Friday, June 30, 2006
My grandmother, on the other hand, recently turned 85 years old and couldn't be prouder. She doesn't look 85, she doesn't act 85, and she doesn't feel 85!
So, with that in mind, I've decided to embrace the fact that I'm now 26 1/2 and will be 27 in December.
Spurred on by Red Bay News Publisher LaVale Mills's "60 by 60" decision (to lose 60 pounds by the time she turns 60), I've made my own "27 by 27" list.
Things to do by the time I turn 27 (on December 22):
1) Lose 27 pounds.
2) Walk 27 miles (at once).
3) Read 27 books.
4) Save $270.
5) Write 27 stories (fiction, not news).
6) Complete 27 random acts of kindness.
7) Learn 27 new workout or yoga moves.
8) Learn 27 new piano pieces.
9) Watch 27 movies (thanks to Blockbuster Online, this should be no problem).
10) See (in person) 27 notable things I've never seen before.
11) Re-study the 27 books of the New Testament.
12) Visit 27 libraries.
13) Try 27 new recipes (poor Jason).
14) Find 27 "solutions" to cliches.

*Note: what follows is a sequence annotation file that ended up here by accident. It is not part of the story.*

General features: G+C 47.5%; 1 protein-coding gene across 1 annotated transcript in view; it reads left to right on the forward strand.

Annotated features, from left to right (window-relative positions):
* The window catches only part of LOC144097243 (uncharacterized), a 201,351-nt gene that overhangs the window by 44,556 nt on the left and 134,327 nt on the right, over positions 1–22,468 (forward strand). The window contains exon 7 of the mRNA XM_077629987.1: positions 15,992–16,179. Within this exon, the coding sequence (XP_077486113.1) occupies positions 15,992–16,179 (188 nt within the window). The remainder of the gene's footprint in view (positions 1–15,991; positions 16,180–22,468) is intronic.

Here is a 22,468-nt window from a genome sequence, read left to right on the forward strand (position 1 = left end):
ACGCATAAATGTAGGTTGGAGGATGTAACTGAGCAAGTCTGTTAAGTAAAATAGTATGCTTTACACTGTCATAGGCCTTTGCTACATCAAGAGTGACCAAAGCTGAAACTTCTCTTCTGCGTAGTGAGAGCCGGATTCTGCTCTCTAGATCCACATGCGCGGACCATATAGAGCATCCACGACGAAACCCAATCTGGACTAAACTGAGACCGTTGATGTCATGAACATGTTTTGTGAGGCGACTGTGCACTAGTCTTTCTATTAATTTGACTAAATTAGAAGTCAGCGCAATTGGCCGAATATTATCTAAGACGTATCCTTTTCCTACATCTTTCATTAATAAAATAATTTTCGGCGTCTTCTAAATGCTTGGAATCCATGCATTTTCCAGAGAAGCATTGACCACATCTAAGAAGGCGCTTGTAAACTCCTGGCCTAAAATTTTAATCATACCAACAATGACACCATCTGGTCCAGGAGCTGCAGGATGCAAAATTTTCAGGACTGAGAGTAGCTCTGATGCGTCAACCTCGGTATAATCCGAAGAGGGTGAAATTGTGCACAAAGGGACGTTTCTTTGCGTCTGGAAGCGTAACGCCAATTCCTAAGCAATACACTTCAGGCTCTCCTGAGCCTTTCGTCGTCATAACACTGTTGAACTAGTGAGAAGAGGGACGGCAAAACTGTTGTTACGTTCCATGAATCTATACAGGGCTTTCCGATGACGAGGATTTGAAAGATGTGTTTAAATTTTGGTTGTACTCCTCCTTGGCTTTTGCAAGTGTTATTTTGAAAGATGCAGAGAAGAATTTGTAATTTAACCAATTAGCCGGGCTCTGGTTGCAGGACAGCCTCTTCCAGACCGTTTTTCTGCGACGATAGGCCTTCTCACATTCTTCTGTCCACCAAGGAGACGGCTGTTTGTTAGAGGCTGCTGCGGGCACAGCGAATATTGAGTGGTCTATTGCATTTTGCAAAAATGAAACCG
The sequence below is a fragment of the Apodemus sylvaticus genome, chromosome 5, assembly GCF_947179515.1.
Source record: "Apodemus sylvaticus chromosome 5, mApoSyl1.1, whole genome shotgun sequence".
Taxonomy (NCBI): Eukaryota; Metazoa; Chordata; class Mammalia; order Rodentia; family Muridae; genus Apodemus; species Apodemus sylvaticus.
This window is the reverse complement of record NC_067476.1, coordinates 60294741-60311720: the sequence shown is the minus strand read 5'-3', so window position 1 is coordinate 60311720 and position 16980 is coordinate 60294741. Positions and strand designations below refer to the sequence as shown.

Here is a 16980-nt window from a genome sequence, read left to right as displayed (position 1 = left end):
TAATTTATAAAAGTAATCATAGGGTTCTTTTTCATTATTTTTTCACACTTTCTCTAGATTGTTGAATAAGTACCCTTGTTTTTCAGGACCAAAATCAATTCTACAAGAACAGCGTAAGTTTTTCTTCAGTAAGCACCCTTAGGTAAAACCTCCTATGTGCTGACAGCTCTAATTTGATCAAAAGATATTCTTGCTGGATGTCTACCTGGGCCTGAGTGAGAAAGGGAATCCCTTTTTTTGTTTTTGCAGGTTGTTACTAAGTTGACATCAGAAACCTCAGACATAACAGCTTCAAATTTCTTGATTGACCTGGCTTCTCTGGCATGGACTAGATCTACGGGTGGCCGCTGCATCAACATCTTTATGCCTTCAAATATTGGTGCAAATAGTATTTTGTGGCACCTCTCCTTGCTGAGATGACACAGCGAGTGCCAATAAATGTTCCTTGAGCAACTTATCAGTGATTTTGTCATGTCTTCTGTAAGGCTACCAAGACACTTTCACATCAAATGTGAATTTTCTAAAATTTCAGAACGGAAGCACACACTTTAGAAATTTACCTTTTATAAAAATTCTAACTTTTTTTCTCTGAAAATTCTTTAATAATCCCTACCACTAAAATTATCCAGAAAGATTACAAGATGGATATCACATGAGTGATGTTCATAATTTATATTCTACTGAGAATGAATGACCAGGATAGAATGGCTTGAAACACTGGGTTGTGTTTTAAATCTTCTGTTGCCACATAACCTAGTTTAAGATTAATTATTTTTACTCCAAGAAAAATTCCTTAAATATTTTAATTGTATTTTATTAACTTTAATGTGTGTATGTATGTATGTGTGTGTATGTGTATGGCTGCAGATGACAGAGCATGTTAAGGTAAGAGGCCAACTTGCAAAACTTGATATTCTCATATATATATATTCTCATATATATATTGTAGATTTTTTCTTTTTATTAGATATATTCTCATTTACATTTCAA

15) Paint my toenails 27 different shades (not all at once, of course).
16) Spend 27 minutes outside every day, unless it's raining.
17) Learn 27 new words.
18) Write down 27 memories of my mother.
19) Turn 27 of my Tee-shirts into a quilt.
20) Watch all 27 episodes of the fourth season of the "Dukes of Hazzard."
21) Watch the movie "Chapter 27." (This one is a bit flexible, since the movie is not scheduled to premiere until next year--but it still counts!)
22) Learn the 27 amendments to the U.S. Constitution.
23) Listen to Mozart's 27 concertos.
24) Read the 27 books in the Xanth trilogy by Piers Anthony.
25) Drive on Highway 27 in Georgia.
26) Make 27 additions to my Web site.
27) Update my blog (at least) 27 times!
OK, I'll be keeping this as up-to-date as possible. Pictures are also a possibility, but not definite yet. (Still no digital camera--we live in the dark ages at our house!)
Wish me luck, and happy reading!
Thursday, June 22, 2006
I was reading On My Own by Melody Carlson this week (take it from me--this is a great series). And in one passage, the character was talking about the song "This Little Light of Mine." She was going to college, where one of her goals was to be a light for God in the darkness of the world.
And at first, she was incredibly positive and hopeful. Then, things became more tough...typical college problems, searching for God's will--the kinds of things we all face. That's when she started to be overwhelmed and overshadowed by the "darkness" around her.
But I was thinking, that's when our light for God is shining and standing out even more. If you're in a "light" situation at home or church, yeah, you can see your candle, but it doesn't look nearly as bright as when it's shining in complete darkness.